A few months back, when news of the Sydney Diocese’s spectacular financial losses finally became public, the oft-repeated line from apologists was “Wait until October, when it’ll all be made public in synod”. Those of us with some experience of the carefully choreographed performance that passes as a Sydney synod were more than a little cynical – but nevertheless we have waited.
Now that synod is starting next Monday it seems that more facts are leaking out: today’s Sydney Morning Herald reports the loss as actually $160 million - $60 million more than originally stated. Yes - you read that right, $160 million. Which at today's exchange rate is about $US145 million - a truly enormous sum of money.
Another article in the same paper reveals that diocese’s investment body, the Glebe Administration Board, had borrowed more than $150 million, which was combined with more than three-quarters of the diocese’s $388 million worth of “growth assets”' and - in blatantant contravention of responsible investment practice – 80% of this sum was invested with just one fund manager: Barclays Global Investors. Thus while other fund managers spread their exposure to risk by adopted a more diversified profile, the brightest evangelicals in the Communion had nearly all their eggs in just one basket: a move the Board’s CEO Steve McKerihan (who to be fair, was only appointed after this strategy was adopted - but before things turned predictably pear-shaped) amusingly described as “unusual”. What about “irresponsible” Steve? Or maybe “bloody stupid”?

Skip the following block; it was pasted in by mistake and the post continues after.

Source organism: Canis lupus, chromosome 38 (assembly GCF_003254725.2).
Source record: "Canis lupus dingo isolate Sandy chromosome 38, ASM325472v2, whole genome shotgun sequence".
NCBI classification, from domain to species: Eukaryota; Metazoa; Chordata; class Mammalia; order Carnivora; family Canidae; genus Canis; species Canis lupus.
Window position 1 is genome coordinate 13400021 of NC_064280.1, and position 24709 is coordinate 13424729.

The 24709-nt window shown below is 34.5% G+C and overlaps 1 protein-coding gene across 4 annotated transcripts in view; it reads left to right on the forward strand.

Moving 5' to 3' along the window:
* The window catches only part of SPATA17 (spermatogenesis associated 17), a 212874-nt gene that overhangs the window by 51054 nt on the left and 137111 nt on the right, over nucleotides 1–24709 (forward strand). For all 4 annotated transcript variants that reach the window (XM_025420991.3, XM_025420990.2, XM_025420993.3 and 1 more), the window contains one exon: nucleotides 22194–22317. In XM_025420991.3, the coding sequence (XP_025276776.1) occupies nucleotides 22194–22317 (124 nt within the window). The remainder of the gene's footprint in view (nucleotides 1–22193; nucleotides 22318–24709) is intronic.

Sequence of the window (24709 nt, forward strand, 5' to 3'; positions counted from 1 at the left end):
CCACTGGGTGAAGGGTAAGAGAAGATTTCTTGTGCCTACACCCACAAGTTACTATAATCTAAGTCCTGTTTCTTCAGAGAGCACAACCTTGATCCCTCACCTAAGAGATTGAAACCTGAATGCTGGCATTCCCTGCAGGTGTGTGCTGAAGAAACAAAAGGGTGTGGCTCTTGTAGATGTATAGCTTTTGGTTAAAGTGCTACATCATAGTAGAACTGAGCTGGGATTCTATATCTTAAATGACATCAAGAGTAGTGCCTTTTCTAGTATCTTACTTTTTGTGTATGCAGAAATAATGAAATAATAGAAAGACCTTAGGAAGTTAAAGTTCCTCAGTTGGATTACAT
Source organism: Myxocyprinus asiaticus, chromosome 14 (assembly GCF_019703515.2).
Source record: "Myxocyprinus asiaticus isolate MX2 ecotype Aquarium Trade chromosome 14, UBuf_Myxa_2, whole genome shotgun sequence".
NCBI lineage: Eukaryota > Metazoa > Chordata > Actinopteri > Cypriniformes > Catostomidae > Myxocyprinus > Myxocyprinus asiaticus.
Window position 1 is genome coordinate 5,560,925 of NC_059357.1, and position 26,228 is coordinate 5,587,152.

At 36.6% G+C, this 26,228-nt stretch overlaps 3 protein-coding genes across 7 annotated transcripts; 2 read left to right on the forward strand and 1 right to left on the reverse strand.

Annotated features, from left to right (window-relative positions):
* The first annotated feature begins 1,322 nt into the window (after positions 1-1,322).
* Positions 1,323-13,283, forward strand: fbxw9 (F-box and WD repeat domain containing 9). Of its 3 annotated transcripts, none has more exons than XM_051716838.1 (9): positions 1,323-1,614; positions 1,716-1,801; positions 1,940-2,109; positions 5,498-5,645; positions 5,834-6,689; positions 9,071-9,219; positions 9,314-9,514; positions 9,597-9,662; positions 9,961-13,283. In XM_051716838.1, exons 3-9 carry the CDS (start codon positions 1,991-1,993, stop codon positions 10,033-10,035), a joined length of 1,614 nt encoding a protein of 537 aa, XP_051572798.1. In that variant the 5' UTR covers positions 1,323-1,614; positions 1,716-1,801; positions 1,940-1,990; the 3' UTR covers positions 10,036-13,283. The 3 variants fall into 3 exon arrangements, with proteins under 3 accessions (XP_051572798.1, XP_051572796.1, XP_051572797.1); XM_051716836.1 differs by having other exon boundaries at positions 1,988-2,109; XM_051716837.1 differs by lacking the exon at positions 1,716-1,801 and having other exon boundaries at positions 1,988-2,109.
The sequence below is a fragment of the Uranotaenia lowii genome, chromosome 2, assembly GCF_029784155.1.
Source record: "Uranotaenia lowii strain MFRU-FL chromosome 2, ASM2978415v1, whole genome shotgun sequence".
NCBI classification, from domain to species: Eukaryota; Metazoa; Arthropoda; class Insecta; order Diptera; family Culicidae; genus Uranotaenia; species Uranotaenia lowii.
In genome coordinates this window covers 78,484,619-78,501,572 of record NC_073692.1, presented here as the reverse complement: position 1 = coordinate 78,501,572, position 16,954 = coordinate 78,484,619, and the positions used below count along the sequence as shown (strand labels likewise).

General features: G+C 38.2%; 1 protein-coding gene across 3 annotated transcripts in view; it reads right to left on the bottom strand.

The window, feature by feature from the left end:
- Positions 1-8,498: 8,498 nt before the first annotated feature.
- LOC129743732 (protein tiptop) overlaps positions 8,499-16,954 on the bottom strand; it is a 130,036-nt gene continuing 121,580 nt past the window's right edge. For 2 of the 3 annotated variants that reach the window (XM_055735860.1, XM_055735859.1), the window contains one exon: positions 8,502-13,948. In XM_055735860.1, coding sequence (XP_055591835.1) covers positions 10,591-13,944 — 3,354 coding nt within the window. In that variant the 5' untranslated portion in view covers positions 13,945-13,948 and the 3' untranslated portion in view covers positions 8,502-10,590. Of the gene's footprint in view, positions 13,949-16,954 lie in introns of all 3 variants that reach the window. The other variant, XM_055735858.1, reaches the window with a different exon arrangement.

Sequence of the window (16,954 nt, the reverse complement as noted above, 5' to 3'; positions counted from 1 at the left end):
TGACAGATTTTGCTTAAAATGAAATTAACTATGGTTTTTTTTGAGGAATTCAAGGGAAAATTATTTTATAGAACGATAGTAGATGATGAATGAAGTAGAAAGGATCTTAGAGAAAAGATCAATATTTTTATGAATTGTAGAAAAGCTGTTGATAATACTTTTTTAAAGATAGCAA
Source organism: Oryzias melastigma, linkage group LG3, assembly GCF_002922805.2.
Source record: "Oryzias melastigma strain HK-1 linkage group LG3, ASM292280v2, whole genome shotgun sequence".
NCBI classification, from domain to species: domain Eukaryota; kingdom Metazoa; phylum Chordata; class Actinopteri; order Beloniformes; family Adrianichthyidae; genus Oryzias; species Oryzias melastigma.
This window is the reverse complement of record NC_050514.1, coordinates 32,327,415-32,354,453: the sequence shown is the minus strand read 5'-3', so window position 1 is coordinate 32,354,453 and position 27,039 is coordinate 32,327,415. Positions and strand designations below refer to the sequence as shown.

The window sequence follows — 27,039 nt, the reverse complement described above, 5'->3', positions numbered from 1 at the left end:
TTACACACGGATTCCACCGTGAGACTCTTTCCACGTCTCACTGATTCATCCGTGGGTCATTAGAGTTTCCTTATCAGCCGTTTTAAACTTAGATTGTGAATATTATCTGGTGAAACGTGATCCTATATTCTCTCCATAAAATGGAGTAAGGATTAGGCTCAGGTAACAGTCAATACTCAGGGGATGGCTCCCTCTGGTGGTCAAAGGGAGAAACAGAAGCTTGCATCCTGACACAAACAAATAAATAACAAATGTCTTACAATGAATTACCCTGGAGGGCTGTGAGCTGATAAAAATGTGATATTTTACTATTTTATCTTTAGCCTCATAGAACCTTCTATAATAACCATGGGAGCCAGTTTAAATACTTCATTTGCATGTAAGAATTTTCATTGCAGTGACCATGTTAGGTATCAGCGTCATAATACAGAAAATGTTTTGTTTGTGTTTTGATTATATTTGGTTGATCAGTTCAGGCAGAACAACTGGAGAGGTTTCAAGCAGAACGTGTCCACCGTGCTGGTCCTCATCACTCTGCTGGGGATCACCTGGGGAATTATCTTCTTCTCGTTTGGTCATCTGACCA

Please let’s please not have any more dishonest spin about “everyone lost money in the global financial crisis”. Yes, of course they did – but very few responsible organisations were hit this hard as a result of speculative gearing. And to the best of my knowledge no other churches were: the Sydney Anglican Diocese was unique among religious groups when it comes to getting whacked as a result of borrowing money in order to gamble that stock prices would continue rising. Instead of steadfastly using what they already had to bring Christ to all the people here (not just the minority living in affluent and predominately Anglo-Saxon suburbs) they got greedy. The end was going to justify the means…
… meanwhile can someone please tell me how many cross-cultural outreach workers could have been placed in Sydney’s economically bleak south-west for just half of the $160 million of parishioners money our leaders have wasted?